When you think of alcohol-induced violence or aggression, you probably associate it with beer-swilling hooligans or hardcore spirit drinkers, but according to Mike Fisher, founder of the British Association of Anger Management (BAAM), wine is just as big a problem.
Increased levels of drinking – wine or any other kind, says Fisher, is partly to blame for lower self-esteem and problems within relationships.
But it’s not just about having the occasional heated argument, alcohol can lead to more dangerous behaviour. “Alcohol is often considered a prerequisite for a good night out and plays a significant role in British social culture, but it is also involved in half of all reported murders, rapes and assaults*.”
While a glass of red or white can make you feel tipsy and jolly, it also affects your ability to think and make decisions causing you to misunderstand a situation and respond differently.
“Alcohol significantly impairs brain function,” says Fisher. “Speaking scientifically, it suppresses the excitatory neurotransmitter glutamate and increases the inhibitory neurotransmitter GABA.” Your thoughts and reactions become slower. “People are more likely to misread social cues and have an inability to consider the consequences of actions that they may well regret when in a sober state of mind.”
While for many of us this might not result in extreme anger, for people who have a tendency towards anger it could prove risky. “Alcohol definitely intensifies the expression of emotions and thus can heighten anger,” says Fisher.
However, adds Fisher, his experience indicates that alcohol also ‘makes’ people angry who don’t necessarily have a tendency towards anger.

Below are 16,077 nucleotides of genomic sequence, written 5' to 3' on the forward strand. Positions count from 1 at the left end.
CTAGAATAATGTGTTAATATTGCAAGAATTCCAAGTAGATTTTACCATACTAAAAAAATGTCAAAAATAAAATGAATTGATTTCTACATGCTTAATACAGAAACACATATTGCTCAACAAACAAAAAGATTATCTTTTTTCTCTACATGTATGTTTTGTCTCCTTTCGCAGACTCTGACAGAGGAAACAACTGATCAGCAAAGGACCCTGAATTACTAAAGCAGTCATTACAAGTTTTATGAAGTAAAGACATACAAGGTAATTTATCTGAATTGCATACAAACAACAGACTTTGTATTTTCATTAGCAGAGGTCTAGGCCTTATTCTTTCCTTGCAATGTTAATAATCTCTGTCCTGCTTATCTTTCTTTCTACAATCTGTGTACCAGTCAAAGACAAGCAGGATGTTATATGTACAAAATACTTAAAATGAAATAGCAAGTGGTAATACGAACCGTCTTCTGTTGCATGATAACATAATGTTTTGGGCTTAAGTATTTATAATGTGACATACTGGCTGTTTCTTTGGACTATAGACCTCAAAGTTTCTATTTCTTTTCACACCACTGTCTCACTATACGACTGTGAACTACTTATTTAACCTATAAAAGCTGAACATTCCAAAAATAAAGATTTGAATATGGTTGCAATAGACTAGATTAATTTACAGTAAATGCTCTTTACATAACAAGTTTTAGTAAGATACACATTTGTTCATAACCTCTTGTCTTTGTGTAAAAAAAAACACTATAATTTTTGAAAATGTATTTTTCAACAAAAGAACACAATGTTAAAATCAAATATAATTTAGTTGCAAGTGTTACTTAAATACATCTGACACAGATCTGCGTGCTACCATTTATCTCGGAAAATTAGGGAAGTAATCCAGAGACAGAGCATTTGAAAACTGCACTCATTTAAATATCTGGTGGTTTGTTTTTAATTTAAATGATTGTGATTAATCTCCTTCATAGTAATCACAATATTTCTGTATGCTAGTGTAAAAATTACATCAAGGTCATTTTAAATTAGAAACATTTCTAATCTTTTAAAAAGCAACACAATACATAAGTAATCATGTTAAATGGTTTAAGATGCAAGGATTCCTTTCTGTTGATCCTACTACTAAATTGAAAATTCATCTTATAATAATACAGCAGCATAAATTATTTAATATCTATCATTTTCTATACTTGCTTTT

Furthermore research published in the Journal of Experimental Social Psychology shows that alcohol-triggered anger is more likely in individuals who aren’t able to think through the consequences of their actions. This means that people who are more spontaneous (ie less forward thinking) are actually at greater risk of responding carelessly to a situation.
Worried about someone you know or yourself?
Mike Fisher, of the BAAM, says you can ask yourself these questions:
- Do people tell you that you become aggressive when drunk? If more than three people tell you that, you need to take heed and do something about it.
- Do you find yourself becoming aggressive or thinking negative thoughts when drunk? That’s an indication that there is suppressed anger there.
- The British Association of Anger Management provides support programmes and training for interested individuals or groups. Go to www.angermanage.co.uk for more information.
*According to a report from charity Alcohol Concern, studies show that around alcohol was a factor in the crimes of 60% of sentenced male prisoners, and around 40% of female prisoners. Research also indicates that as alcohol consumption increases so does violent offending.
Article by: www.Saga.co.uk
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